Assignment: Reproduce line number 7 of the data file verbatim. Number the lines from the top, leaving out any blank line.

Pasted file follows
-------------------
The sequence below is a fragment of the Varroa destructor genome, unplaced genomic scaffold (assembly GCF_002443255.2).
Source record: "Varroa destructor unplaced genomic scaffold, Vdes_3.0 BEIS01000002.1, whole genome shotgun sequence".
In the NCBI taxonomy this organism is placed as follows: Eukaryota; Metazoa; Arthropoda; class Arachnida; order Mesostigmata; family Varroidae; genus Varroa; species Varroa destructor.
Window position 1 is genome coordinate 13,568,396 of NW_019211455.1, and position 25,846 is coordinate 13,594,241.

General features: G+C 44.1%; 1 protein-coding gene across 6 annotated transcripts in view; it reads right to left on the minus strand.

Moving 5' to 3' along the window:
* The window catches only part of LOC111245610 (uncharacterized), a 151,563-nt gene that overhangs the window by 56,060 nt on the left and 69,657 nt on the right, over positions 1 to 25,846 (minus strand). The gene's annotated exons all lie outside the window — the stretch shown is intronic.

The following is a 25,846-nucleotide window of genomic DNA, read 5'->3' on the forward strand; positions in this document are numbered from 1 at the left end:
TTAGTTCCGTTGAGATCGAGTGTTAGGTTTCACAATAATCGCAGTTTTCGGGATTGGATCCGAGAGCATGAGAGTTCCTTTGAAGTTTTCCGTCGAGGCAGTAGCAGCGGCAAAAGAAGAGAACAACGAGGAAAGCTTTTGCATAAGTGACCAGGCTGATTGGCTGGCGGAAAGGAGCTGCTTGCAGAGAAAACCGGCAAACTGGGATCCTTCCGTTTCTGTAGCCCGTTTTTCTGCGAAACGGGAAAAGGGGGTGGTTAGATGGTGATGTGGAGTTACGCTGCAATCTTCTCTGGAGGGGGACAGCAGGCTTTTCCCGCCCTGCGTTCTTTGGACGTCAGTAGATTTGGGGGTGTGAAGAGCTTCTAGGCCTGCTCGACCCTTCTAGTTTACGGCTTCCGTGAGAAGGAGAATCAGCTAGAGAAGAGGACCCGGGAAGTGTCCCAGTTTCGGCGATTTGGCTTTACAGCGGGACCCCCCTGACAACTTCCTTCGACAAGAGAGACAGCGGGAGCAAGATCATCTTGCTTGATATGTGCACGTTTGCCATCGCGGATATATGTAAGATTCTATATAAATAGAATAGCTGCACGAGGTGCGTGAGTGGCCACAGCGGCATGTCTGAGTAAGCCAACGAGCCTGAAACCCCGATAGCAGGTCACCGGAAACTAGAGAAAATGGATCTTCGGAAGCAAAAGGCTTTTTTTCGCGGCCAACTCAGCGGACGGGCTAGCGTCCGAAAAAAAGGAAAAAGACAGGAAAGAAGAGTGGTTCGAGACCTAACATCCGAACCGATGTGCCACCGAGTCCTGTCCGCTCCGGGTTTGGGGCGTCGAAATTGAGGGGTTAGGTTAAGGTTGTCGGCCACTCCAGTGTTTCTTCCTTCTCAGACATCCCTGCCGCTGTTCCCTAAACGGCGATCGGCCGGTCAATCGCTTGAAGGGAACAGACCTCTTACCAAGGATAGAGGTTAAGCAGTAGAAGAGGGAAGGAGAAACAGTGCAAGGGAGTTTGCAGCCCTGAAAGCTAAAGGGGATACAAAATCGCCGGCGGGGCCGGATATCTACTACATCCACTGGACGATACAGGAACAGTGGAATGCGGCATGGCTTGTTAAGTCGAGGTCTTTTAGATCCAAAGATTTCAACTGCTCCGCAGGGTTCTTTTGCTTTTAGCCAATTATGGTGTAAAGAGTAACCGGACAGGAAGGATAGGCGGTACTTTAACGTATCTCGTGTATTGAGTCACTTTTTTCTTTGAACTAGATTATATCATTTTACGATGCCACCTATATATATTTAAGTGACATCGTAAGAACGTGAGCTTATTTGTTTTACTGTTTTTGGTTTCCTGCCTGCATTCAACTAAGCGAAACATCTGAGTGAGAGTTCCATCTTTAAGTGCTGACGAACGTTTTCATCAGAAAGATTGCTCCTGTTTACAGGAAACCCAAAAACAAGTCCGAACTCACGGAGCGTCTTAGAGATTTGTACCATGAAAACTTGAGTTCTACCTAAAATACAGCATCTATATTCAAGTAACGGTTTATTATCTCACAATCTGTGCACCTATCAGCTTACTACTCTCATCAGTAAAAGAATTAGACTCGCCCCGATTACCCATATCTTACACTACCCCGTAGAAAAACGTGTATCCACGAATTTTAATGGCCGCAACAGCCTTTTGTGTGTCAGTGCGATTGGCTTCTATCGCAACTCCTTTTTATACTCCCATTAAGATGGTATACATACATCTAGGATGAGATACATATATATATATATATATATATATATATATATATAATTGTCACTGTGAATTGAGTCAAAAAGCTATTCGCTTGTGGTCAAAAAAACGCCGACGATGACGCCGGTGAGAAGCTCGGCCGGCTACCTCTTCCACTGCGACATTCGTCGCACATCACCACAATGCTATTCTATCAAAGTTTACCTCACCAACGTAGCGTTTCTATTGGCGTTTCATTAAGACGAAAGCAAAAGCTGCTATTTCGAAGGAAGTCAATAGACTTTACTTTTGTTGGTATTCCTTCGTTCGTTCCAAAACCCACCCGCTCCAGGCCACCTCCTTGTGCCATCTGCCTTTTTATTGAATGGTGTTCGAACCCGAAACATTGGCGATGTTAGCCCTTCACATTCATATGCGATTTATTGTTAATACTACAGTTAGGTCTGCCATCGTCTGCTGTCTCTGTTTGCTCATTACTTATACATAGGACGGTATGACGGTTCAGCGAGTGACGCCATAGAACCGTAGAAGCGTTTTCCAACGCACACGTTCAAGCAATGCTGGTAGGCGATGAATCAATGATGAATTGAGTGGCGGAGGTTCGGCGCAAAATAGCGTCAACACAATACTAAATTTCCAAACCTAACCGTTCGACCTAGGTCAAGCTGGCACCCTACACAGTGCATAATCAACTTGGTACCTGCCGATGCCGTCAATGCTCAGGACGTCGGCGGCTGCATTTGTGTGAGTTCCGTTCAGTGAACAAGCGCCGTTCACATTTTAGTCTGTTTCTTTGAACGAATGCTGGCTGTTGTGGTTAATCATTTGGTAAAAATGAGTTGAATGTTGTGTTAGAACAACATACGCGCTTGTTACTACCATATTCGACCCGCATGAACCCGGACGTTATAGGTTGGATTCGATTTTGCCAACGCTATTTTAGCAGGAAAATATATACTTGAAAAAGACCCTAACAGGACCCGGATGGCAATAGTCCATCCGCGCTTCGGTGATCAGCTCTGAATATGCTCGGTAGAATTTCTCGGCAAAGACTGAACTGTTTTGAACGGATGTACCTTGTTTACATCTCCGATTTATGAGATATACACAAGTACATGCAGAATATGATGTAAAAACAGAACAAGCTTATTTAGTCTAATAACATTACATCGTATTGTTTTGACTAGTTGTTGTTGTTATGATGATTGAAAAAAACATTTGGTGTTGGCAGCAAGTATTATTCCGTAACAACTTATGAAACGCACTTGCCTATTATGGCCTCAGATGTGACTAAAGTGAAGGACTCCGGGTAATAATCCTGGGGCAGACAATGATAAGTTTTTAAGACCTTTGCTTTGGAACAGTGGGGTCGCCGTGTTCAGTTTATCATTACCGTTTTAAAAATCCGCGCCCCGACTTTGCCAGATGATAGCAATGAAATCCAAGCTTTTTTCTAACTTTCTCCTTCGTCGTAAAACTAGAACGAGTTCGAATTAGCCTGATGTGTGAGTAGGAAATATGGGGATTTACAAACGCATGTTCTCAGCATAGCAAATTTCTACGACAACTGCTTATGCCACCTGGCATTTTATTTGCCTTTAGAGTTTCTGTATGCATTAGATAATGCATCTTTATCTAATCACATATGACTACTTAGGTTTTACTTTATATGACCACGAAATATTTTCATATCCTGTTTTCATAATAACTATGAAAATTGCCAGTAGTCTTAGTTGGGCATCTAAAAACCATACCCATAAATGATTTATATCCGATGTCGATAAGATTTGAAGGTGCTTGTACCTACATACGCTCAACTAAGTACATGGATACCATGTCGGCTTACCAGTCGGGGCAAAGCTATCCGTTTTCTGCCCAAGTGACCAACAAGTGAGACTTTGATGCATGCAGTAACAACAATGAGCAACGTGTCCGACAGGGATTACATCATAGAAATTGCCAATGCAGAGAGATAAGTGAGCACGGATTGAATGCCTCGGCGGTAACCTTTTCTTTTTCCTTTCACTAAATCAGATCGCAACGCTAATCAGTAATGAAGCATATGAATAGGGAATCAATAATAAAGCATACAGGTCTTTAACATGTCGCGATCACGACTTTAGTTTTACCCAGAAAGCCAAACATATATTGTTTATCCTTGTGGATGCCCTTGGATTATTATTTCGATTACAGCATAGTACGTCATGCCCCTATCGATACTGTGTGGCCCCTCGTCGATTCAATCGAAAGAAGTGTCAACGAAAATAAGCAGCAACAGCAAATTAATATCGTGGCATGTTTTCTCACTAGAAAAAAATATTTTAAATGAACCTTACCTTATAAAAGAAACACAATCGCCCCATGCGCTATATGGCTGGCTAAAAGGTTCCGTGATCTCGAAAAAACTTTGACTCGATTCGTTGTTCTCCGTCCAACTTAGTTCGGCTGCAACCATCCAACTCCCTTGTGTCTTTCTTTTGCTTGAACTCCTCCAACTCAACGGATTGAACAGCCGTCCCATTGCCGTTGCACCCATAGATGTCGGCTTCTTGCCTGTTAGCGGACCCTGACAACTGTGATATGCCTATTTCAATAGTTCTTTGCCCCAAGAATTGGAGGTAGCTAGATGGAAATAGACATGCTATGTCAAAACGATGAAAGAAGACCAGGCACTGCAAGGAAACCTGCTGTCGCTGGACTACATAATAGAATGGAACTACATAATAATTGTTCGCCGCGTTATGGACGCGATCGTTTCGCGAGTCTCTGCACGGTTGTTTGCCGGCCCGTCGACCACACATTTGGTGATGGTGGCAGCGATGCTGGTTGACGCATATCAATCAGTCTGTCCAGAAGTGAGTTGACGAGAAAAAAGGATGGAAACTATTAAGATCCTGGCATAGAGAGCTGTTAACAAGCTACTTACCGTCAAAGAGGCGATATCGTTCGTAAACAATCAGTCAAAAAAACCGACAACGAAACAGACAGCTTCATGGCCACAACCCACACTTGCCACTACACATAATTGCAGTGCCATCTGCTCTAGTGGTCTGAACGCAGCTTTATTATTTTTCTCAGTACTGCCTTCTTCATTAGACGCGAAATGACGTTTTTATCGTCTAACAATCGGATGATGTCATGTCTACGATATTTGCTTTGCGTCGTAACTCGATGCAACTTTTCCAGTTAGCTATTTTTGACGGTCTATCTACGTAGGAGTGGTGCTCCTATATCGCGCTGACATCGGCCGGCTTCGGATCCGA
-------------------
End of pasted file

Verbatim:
* The window catches only part of LOC111245610 (uncharacterized), a 151,563-nt gene that overhangs the window by 56,060 nt on the left and 69,657 nt on the right, over positions 1 to 25,846 (minus strand). The gene's annotated exons all lie outside the window — the stretch shown is intronic.